Is the TSA Targeting Attractive Women?

A Dallas woman believes she was violated by TSA officers who, she says, repeatedly asked her to enter a body scanner because of her looks

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A CBS News affiliate interviewed Dallas resident Ellen Terrell about her claims that she was targeted for full-body screening at Dallas/Fort Worth International Airport because of her looks. Terrell says she was asked three times to have her body scanned, allowing TSA officials in a separate room to review the images displayed. It’s against TSA policy to ask a passenger to go through body scanners multiple times. Terrell also says the agent who was posted by the scanner commented on her “cute” figure. The TSA has denied profiling passengers on the basis of looks or for any other reason.

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The report doesn’t specify when the incident occurred, saying only that it happened “several months ago,” and Terrell never filed an official complaint because she says she didn’t know she could. But after leaving the airport, Terrell says, it dawned on her that she had been targeted for scanning because of her appearance, even though the TSA agents in the reviewing rooms cannot see the passengers who are going through security. Terrell says she is just one of many women who have been treated inappropriately by TSA officers using their authority to ogle women in backrooms. The CBS News reporter covering the story went through TSA documents and found other incidents in which women complained that they were targeted for being “semi-attractive” and feared they were the object of “peep shows.”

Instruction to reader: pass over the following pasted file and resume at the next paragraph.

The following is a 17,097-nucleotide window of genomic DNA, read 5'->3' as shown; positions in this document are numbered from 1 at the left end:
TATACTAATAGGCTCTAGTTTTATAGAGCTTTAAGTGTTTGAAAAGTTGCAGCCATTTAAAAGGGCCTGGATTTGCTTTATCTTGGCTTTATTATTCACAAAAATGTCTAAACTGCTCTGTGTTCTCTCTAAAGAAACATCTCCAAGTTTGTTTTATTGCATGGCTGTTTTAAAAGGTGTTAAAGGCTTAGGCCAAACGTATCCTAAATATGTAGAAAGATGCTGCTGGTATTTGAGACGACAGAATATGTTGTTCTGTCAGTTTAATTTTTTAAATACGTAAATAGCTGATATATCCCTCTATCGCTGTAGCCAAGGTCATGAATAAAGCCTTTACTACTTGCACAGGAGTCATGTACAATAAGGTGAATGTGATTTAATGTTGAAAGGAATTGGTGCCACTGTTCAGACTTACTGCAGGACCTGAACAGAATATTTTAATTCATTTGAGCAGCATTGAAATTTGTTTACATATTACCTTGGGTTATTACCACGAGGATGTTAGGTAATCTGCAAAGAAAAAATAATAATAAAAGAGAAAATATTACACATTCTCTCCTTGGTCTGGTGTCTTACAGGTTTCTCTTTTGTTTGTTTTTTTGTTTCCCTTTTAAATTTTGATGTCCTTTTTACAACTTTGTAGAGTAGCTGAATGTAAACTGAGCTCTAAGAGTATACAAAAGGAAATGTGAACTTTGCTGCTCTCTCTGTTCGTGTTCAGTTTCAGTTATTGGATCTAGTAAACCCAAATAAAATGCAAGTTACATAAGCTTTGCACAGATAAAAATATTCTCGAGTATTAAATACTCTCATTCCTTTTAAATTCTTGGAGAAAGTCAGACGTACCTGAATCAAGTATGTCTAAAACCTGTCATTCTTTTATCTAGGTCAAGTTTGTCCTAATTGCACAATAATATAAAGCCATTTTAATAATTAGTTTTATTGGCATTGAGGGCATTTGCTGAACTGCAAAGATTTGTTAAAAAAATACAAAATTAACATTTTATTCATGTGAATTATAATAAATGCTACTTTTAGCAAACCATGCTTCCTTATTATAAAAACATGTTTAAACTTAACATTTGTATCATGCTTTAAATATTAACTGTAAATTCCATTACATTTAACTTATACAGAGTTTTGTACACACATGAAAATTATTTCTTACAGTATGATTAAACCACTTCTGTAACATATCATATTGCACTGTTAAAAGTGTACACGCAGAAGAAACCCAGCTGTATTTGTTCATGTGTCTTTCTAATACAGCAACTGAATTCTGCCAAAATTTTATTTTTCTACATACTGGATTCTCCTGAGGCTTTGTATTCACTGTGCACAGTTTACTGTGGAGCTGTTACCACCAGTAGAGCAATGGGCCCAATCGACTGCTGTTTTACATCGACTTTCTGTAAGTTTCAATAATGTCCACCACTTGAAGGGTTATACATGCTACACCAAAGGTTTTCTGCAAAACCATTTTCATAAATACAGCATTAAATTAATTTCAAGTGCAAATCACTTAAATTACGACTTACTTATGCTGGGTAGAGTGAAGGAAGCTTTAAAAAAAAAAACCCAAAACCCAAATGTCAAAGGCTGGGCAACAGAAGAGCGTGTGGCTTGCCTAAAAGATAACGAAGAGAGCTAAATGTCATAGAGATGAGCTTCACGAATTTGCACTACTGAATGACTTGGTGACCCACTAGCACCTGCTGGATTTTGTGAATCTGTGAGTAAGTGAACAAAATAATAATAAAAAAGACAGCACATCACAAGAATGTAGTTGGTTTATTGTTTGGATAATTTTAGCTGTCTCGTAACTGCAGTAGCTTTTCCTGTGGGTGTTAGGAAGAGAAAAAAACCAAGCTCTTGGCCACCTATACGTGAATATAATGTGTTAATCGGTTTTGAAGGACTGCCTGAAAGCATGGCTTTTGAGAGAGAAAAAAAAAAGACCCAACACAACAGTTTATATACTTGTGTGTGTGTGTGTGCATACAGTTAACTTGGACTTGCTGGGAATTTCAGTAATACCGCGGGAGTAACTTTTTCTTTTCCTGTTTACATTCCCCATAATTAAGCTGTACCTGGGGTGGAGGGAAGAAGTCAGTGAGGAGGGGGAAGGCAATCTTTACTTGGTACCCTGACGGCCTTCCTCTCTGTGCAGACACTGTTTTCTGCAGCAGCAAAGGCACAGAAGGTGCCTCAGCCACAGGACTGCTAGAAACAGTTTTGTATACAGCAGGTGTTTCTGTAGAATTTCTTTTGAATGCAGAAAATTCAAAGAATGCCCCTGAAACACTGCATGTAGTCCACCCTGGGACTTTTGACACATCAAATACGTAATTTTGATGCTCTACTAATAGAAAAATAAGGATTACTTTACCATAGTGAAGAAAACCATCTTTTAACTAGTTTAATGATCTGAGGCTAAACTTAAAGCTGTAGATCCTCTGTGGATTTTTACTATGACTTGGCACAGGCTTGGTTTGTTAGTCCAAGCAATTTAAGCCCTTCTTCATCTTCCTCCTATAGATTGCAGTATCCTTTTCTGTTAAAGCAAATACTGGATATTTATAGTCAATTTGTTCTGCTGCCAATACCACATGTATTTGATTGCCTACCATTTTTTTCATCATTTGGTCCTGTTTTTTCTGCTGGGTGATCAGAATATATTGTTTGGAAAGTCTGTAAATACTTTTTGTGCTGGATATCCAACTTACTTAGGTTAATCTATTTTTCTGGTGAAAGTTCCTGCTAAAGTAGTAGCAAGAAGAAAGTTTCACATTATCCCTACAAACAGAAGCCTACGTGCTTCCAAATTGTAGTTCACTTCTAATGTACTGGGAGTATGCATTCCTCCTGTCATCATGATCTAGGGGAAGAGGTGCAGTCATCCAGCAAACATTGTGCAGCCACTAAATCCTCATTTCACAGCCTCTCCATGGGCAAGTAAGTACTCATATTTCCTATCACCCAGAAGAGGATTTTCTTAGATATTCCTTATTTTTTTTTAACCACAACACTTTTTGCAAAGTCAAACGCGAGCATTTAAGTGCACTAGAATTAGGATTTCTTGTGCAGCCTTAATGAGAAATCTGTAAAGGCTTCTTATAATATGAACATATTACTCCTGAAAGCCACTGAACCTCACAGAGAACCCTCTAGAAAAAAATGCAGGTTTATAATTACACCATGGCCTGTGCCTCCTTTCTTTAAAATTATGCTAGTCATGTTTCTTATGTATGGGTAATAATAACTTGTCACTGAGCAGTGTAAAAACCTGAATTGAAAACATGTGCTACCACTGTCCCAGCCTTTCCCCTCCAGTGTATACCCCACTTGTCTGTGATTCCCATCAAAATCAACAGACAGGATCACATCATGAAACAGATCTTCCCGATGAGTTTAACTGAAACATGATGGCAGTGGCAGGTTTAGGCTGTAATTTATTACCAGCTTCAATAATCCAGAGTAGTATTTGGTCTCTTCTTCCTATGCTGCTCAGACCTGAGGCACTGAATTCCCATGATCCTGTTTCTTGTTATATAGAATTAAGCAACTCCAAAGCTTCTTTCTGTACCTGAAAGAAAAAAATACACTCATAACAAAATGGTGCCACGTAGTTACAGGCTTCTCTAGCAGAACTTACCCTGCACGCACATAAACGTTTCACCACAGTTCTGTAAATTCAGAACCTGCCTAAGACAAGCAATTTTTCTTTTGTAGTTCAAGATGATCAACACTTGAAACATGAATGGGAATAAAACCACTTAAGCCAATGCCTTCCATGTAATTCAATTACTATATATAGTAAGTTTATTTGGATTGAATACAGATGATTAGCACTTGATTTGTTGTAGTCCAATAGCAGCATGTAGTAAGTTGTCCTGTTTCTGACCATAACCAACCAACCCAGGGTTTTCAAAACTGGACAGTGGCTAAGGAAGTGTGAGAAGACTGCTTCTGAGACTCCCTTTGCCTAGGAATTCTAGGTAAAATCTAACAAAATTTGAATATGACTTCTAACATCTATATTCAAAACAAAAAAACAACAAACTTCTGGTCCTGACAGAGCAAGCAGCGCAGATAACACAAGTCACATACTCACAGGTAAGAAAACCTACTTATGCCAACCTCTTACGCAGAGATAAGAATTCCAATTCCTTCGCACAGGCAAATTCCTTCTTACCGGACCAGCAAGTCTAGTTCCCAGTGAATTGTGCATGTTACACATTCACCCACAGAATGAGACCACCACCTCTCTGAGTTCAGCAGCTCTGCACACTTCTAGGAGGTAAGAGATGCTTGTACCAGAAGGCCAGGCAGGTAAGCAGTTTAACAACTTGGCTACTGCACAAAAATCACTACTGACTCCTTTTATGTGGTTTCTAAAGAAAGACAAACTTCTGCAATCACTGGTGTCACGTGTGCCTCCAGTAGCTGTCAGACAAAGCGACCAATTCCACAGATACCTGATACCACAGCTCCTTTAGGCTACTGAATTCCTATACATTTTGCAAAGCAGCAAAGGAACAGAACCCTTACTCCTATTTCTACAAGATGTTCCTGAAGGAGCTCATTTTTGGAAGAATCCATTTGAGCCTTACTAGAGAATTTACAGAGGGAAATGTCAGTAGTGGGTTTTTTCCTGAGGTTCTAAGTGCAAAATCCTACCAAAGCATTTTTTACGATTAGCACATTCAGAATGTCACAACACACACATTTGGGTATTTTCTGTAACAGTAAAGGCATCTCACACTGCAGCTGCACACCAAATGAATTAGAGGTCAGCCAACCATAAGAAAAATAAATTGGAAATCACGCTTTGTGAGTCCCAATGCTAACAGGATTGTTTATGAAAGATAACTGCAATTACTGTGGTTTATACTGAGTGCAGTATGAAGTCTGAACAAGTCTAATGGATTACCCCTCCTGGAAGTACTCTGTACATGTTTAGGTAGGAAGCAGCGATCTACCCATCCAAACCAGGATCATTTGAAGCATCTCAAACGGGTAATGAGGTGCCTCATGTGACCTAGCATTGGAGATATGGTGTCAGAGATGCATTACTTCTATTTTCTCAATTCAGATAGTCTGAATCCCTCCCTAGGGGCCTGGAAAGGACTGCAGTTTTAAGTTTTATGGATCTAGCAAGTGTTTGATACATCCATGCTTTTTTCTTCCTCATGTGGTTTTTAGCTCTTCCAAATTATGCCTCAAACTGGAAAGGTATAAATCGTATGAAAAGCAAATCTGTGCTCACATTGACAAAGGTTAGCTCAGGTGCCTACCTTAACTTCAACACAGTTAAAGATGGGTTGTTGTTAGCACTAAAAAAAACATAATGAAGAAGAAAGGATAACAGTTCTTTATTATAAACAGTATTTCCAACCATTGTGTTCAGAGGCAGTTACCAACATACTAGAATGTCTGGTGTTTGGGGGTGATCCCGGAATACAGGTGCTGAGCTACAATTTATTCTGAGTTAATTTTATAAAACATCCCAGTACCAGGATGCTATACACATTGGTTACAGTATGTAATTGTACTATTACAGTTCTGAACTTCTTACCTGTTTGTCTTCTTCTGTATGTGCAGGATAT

While the complaints should be taken seriously — in light of incidents at TSA checkpoints that seemed quite inappropriate — the timing and specific circumstances of Terrell’s encounter should also be scrutinized. The TSA announced in July 2011 that it would begin rolling out new software called Automated Target Recognition (ATR) on millimeter-wave machines, which make up about half of the body scanners used in the U.S. The ATR technology displays less-revealing images that are basically generic body outlines; an image appears only if an abnormal object is detected. Otherwise, the officer, who does not need to be in another room if the ATR technology is being used, sees only a green screen and the word O.K. DFW airport installed the ATR technology on its machines in September 2011, but since the CBS News report didn’t specify when Terrell’s incident occurred, it’s unclear whether it was before or after the change. And in case you were wondering, backscatter machines, the other kind of body scanners used in the U.S., display a more passenger-specific image that looks like a chalk etching and has to be viewed in a separate room. DFW airport uses only millimeter-wave machines.

Terrell’s story doesn’t necessarily scream sexual harassment, but it highlights people’s distrust of the TSA and their feeling that their privacy is being infringed upon by officers, who in some cases might be using their authority to take advantage of passengers.

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